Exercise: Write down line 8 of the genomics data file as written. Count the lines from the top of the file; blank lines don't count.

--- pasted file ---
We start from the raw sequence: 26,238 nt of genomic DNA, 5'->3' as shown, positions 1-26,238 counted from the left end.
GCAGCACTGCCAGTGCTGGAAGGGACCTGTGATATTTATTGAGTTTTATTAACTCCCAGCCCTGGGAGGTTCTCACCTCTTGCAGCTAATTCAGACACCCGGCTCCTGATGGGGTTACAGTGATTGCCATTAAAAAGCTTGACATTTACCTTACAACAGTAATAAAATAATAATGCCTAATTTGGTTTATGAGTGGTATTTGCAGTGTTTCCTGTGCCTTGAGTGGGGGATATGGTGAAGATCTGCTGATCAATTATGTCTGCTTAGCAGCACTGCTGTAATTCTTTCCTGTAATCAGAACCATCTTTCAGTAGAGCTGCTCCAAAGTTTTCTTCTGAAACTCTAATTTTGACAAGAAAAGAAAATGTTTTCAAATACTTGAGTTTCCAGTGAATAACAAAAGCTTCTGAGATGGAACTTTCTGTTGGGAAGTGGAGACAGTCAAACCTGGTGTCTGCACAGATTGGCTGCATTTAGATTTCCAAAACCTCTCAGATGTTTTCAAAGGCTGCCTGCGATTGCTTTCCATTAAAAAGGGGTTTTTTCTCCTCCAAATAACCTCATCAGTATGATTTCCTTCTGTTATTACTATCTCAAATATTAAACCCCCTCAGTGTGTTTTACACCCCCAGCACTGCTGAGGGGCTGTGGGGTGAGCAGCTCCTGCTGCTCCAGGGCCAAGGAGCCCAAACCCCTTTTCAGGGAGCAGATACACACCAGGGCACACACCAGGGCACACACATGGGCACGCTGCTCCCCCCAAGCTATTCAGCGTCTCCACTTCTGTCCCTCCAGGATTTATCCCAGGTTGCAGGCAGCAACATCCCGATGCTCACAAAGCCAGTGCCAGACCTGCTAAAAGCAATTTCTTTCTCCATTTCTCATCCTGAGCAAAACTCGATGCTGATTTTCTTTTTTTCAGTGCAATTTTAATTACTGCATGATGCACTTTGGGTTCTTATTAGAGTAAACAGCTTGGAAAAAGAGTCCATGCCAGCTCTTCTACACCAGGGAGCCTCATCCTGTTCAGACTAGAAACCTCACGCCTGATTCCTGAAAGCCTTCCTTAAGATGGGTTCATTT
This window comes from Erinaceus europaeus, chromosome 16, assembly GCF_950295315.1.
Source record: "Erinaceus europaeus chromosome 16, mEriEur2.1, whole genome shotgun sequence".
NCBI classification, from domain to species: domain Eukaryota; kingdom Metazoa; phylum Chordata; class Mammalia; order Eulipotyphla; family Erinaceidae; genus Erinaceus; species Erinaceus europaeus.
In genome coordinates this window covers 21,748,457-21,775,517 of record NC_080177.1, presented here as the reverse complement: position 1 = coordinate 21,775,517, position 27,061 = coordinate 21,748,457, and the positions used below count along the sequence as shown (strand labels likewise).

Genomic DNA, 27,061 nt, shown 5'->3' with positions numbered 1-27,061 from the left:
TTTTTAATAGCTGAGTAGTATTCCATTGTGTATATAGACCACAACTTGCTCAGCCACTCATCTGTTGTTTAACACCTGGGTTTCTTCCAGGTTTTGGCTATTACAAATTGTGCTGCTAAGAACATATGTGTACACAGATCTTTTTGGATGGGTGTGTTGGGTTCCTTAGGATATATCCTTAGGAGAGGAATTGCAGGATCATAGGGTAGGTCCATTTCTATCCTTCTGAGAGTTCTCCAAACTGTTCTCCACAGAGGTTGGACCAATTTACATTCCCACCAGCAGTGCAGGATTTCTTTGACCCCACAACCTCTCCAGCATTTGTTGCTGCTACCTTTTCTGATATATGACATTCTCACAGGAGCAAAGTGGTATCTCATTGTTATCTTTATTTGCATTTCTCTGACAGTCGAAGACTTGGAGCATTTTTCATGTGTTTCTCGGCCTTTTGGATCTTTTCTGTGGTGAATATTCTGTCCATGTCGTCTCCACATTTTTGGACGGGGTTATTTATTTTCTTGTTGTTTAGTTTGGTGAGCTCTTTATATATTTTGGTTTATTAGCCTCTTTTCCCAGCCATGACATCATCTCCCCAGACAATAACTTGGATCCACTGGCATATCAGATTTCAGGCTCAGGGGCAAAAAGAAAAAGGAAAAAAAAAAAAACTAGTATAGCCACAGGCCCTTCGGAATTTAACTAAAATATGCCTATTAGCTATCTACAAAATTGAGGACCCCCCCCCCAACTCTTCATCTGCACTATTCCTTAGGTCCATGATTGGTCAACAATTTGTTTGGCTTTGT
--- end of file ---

TTTTTAATAGCTGAGTAGTATTCCATTGTGTATATAGACCACAACTTGCTCAGCCACTCATCTGTTGTTTAACACCTGGGTTTCTTCCAGGTTTTGGCTATTACAAATTGTGCTGCTAAGAACATATGTGTACACAGATCTTTTTGGATGGGTGTGTTGGGTTCCTTAGGATATATCCTTAGGAGAGGAATTGCAGGATCATAGGGTAGGTCCATTTCTATCCTTCTGAGAGTTCTCCAAACTGTTCTCCACAGAGGTTGGACCAATTTACATTCCCACCAGCAGTGCAGGATTTCTTTGACCCCACAACCTCTCCAGCATTTGTTGCTGCTACCTTTTCTGATATATGACATTCTCACAGGAGCAAAGTGGTATCTCATTGTTATCTTTATTTGCATTTCTCTGACAGTCGAAGACTTGGAGCATTTTTCATGTGTTTCTCGGCCTTTTGGATCTTTTCTGTGGTGAATATTCTGTCCATGTCGTCTCCACATTTTTGGACGGGGTTATTTATTTTCTTGTTGTTTAGTTTGGTGAGCTCTTTATATATTTTGGTTTATTAGCCTCTTTTCCCAGCCATGACATCATCTCCCCAGACAATAACTTGGATCCACTGGCATATCAGATTTCAGGCTCAGGGGCAAAAAGAAAAAGGAAAAAAAAAAAAACTAGTATAGCCACAGGCCCTTCGGAATTTAACTAAAATATGCCTATTAGCTATCTACAAAATTGAGGACCCCCCCCCCAACTCTTCATCTGCACTATTCCTTAGGTCCATGATTGGTCAACAATTTGTTTGGCTTTGT